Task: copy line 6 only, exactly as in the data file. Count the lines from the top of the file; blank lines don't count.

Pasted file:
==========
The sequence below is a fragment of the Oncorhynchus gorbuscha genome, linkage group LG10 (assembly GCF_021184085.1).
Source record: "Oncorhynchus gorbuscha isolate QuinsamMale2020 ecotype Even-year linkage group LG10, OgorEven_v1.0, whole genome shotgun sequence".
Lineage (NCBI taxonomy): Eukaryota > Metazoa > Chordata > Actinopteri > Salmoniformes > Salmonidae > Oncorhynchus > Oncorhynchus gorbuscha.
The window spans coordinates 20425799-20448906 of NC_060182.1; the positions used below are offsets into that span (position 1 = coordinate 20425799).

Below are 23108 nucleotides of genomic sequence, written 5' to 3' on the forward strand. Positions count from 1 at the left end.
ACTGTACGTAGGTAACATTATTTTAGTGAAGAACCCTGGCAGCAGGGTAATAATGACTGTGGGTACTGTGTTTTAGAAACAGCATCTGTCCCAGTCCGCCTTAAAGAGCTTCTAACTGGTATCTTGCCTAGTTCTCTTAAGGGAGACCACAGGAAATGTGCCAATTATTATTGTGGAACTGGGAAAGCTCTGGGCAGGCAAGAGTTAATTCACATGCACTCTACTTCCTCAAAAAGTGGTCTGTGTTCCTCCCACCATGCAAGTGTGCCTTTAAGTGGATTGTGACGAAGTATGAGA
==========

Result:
ACTGTACGTAGGTAACATTATTTTAGTGAAGAACCCTGGCAGCAGGGTAATAATGACTGTGGGTACTGTGTTTTAGAAACAGCATCTGTCCCAGTCCGCCTTAAAGAGCTTCTAACTGGTATCTTGCCTAGTTCTCTTAAGGGAGACCACAGGAAATGTGCCAATTATTATTGTGGAACTGGGAAAGCTCTGGGCAGGCAAGAGTTAATTCACATGCACTCTACTTCCTCAAAAAGTGGTCTGTGTTCCTCCCACCATGCAAGTGTGCCTTTAAGTGGATTGTGACGAAGTATGAGA